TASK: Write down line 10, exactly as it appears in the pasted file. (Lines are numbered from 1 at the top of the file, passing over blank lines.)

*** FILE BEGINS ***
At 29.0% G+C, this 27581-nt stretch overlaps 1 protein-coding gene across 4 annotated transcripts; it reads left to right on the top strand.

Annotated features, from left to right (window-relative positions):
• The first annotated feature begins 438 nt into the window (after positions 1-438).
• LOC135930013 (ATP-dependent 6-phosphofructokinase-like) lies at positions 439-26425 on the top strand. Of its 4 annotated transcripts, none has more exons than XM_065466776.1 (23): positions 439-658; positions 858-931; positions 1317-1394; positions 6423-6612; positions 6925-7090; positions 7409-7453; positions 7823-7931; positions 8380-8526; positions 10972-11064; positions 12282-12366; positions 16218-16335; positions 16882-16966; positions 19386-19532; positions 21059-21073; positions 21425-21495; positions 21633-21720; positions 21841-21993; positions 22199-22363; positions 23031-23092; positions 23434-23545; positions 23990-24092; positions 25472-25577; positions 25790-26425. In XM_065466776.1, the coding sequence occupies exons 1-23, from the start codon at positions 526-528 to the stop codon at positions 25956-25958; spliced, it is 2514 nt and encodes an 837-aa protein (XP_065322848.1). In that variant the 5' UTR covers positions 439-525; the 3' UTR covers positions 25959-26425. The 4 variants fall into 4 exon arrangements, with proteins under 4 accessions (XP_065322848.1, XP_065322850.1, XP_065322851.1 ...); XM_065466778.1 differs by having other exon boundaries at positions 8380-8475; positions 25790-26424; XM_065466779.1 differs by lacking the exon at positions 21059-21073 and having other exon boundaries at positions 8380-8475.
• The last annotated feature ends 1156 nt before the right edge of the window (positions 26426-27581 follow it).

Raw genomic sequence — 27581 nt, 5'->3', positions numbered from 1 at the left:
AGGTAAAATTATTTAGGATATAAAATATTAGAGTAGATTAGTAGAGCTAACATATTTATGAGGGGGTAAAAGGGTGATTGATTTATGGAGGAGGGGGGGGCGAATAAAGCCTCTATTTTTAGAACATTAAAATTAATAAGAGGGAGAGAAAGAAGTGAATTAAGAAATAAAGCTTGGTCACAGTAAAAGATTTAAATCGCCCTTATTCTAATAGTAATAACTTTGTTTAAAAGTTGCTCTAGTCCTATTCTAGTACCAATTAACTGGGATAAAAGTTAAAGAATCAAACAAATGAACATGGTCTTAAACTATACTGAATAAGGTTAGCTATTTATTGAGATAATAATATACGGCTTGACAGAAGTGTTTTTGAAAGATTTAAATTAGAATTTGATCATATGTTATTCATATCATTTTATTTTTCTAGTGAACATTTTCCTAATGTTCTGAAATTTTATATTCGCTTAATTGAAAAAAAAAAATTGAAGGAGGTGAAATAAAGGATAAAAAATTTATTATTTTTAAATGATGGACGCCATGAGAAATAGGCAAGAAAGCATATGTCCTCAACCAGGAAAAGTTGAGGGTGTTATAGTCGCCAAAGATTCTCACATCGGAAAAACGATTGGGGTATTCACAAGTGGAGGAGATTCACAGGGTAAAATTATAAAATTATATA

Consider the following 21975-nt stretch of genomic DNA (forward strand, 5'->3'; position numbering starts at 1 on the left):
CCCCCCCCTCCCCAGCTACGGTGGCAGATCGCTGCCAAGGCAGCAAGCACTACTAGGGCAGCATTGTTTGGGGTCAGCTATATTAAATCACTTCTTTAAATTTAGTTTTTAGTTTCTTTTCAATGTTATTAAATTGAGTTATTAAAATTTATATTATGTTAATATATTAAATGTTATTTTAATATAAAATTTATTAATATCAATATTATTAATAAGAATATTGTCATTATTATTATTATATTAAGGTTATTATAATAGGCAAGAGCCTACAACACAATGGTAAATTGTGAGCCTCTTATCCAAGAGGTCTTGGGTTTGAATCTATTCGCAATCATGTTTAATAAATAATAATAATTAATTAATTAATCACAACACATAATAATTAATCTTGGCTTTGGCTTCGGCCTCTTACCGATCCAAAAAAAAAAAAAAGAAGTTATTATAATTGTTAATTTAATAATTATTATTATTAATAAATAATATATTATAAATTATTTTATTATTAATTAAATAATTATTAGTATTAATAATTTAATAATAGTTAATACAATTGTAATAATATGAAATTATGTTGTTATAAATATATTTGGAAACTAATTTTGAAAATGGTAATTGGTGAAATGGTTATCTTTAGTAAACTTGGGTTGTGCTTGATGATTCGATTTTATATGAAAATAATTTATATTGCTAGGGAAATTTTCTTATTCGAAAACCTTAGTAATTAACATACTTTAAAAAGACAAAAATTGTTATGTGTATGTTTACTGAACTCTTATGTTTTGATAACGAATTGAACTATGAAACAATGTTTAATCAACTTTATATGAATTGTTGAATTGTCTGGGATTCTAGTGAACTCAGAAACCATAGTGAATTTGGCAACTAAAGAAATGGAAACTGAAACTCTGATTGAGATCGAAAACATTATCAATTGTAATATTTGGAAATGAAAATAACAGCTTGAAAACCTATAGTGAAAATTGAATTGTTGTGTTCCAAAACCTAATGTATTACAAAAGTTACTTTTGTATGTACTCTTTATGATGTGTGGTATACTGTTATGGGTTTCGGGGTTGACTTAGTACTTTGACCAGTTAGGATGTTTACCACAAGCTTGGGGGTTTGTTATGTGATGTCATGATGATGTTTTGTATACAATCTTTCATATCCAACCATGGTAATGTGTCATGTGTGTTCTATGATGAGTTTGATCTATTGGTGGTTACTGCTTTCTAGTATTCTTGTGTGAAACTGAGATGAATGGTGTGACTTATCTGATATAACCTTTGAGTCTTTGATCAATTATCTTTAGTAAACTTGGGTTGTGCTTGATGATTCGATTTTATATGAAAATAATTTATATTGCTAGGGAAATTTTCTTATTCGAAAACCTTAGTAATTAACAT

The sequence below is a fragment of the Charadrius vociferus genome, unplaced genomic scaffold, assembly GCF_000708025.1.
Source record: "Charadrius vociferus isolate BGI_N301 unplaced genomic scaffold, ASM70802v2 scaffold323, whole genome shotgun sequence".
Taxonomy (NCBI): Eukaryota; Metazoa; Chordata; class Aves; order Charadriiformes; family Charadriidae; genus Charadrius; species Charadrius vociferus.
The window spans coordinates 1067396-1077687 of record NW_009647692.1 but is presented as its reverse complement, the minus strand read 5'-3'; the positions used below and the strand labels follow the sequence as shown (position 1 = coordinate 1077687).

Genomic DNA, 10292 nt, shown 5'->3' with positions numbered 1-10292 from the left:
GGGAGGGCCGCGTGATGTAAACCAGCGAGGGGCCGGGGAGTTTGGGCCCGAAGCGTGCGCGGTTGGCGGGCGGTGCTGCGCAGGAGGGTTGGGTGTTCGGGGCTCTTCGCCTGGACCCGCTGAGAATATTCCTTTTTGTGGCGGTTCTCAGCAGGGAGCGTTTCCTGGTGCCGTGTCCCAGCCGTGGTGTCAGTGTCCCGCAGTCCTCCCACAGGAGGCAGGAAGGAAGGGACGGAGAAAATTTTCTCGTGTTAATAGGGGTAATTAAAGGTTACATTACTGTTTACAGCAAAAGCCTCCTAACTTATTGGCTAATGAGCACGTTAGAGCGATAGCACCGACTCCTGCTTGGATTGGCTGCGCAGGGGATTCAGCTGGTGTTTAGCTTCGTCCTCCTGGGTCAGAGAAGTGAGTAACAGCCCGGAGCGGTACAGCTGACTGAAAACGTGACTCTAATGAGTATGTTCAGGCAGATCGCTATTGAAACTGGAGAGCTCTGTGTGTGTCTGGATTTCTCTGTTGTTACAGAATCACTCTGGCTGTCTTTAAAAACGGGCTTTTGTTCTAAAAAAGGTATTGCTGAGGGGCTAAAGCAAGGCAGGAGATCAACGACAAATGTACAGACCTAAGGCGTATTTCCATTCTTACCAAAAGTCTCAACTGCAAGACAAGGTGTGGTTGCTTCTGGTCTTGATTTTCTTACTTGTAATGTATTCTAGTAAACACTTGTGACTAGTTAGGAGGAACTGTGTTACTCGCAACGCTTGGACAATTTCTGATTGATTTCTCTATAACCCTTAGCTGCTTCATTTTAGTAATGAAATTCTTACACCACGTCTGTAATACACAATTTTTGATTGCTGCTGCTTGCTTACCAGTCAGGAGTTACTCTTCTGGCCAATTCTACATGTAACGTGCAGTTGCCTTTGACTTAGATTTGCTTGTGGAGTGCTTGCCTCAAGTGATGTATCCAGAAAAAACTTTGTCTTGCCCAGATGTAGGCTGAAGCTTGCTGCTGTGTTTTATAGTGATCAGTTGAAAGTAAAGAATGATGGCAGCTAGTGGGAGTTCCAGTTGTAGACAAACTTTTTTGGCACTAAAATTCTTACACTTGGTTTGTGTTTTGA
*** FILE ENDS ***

The sequence below is a fragment of the Charadrius vociferus genome, unplaced genomic scaffold, assembly GCF_000708025.1.